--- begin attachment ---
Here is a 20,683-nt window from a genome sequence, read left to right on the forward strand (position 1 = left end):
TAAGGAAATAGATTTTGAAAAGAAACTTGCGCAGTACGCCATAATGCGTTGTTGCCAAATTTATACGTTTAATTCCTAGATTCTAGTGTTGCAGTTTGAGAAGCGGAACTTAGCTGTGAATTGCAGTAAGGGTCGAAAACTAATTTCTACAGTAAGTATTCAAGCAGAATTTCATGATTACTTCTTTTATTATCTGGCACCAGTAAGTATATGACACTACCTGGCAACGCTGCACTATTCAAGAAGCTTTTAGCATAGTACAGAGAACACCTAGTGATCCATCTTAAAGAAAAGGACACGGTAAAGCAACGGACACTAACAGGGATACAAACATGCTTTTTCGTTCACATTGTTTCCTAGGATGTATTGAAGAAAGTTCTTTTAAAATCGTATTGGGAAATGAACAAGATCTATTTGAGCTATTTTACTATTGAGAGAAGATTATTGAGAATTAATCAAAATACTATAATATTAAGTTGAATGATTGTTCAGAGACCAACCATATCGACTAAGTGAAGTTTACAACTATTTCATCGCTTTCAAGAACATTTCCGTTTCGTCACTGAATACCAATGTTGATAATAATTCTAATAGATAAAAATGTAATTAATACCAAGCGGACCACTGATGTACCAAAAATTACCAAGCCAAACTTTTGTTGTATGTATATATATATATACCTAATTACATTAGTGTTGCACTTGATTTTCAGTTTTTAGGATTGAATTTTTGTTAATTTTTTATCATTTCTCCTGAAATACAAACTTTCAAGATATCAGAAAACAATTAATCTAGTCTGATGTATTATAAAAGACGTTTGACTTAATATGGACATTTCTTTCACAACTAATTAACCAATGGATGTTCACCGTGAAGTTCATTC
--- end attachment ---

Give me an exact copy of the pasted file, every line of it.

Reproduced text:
Here is a 20,683-nt window from a genome sequence, read left to right on the forward strand (position 1 = left end):
TAAGGAAATAGATTTTGAAAAGAAACTTGCGCAGTACGCCATAATGCGTTGTTGCCAAATTTATACGTTTAATTCCTAGATTCTAGTGTTGCAGTTTGAGAAGCGGAACTTAGCTGTGAATTGCAGTAAGGGTCGAAAACTAATTTCTACAGTAAGTATTCAAGCAGAATTTCATGATTACTTCTTTTATTATCTGGCACCAGTAAGTATATGACACTACCTGGCAACGCTGCACTATTCAAGAAGCTTTTAGCATAGTACAGAGAACACCTAGTGATCCATCTTAAAGAAAAGGACACGGTAAAGCAACGGACACTAACAGGGATACAAACATGCTTTTTCGTTCACATTGTTTCCTAGGATGTATTGAAGAAAGTTCTTTTAAAATCGTATTGGGAAATGAACAAGATCTATTTGAGCTATTTTACTATTGAGAGAAGATTATTGAGAATTAATCAAAATACTATAATATTAAGTTGAATGATTGTTCAGAGACCAACCATATCGACTAAGTGAAGTTTACAACTATTTCATCGCTTTCAAGAACATTTCCGTTTCGTCACTGAATACCAATGTTGATAATAATTCTAATAGATAAAAATGTAATTAATACCAAGCGGACCACTGATGTACCAAAAATTACCAAGCCAAACTTTTGTTGTATGTATATATATATATACCTAATTACATTAGTGTTGCACTTGATTTTCAGTTTTTAGGATTGAATTTTTGTTAATTTTTTATCATTTCTCCTGAAATACAAACTTTCAAGATATCAGAAAACAATTAATCTAGTCTGATGTATTATAAAAGACGTTTGACTTAATATGGACATTTCTTTCACAACTAATTAACCAATGGATGTTCACCGTGAAGTTCATTC